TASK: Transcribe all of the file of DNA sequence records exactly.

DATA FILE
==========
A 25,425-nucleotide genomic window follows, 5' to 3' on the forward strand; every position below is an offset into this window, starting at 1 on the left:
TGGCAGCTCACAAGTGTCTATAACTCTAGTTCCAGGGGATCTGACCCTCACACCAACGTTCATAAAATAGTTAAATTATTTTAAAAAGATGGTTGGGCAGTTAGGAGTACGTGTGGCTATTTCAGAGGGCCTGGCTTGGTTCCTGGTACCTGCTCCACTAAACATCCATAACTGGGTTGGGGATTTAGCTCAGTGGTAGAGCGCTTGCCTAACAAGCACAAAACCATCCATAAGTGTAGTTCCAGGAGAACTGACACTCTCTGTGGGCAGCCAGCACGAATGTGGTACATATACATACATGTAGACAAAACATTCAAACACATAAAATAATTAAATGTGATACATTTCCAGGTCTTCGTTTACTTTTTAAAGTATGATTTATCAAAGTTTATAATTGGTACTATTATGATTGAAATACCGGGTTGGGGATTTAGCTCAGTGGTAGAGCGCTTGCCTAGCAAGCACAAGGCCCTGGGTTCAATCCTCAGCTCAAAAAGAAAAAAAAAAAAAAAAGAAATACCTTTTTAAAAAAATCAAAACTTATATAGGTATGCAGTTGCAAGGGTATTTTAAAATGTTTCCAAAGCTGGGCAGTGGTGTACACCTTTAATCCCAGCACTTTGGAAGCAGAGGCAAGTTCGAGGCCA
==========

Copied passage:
A 25,425-nucleotide genomic window follows, 5' to 3' on the forward strand; every position below is an offset into this window, starting at 1 on the left:
TGGCAGCTCACAAGTGTCTATAACTCTAGTTCCAGGGGATCTGACCCTCACACCAACGTTCATAAAATAGTTAAATTATTTTAAAAAGATGGTTGGGCAGTTAGGAGTACGTGTGGCTATTTCAGAGGGCCTGGCTTGGTTCCTGGTACCTGCTCCACTAAACATCCATAACTGGGTTGGGGATTTAGCTCAGTGGTAGAGCGCTTGCCTAACAAGCACAAAACCATCCATAAGTGTAGTTCCAGGAGAACTGACACTCTCTGTGGGCAGCCAGCACGAATGTGGTACATATACATACATGTAGACAAAACATTCAAACACATAAAATAATTAAATGTGATACATTTCCAGGTCTTCGTTTACTTTTTAAAGTATGATTTATCAAAGTTTATAATTGGTACTATTATGATTGAAATACCGGGTTGGGGATTTAGCTCAGTGGTAGAGCGCTTGCCTAGCAAGCACAAGGCCCTGGGTTCAATCCTCAGCTCAAAAAGAAAAAAAAAAAAAAAAGAAATACCTTTTTAAAAAAATCAAAACTTATATAGGTATGCAGTTGCAAGGGTATTTTAAAATGTTTCCAAAGCTGGGCAGTGGTGTACACCTTTAATCCCAGCACTTTGGAAGCAGAGGCAAGTTCGAGGCCA